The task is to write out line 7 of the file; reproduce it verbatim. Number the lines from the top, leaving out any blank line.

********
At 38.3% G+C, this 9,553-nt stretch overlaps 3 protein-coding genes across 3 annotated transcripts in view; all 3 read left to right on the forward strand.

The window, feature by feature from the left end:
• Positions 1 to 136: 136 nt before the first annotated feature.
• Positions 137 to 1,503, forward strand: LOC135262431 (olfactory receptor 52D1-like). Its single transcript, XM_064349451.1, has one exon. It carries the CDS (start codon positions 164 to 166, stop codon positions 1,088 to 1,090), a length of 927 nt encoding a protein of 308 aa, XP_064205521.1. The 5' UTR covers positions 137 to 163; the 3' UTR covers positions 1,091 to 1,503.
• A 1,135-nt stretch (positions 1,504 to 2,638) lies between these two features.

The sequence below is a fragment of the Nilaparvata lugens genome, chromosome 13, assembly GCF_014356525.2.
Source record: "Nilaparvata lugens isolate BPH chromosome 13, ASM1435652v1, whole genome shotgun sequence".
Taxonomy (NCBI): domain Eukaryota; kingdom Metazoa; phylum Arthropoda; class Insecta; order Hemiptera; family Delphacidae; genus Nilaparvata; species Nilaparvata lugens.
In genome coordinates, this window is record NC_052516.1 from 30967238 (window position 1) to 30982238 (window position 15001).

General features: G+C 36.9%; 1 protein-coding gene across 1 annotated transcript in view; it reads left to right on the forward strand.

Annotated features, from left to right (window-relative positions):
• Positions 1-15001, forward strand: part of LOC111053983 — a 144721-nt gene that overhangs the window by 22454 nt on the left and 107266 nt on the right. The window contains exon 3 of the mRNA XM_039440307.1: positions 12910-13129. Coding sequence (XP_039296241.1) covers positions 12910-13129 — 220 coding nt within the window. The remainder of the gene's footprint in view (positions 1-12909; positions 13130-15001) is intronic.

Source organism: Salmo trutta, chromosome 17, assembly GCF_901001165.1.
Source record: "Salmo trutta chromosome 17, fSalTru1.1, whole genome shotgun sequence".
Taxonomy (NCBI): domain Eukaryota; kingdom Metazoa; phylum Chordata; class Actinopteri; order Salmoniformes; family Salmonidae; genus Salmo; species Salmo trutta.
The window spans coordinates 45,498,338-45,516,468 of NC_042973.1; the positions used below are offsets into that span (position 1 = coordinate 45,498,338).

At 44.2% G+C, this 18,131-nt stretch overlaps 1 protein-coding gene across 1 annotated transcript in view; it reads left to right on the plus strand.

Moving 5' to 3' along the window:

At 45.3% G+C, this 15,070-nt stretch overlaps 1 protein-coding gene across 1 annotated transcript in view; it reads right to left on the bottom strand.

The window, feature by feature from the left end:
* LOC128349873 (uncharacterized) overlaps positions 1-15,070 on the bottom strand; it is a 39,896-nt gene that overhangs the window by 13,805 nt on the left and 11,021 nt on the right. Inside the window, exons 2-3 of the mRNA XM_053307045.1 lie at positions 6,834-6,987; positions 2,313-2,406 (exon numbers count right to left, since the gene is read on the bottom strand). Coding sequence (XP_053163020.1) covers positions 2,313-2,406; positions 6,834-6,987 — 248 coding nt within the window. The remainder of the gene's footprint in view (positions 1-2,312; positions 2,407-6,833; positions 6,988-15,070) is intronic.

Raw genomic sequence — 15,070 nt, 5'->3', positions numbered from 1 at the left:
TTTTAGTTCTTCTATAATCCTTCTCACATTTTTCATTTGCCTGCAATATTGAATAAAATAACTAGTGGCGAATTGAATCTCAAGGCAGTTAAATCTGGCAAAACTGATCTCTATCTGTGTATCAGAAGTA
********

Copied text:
Source record: "Nilaparvata lugens isolate BPH chromosome 13, ASM1435652v1, whole genome shotgun sequence".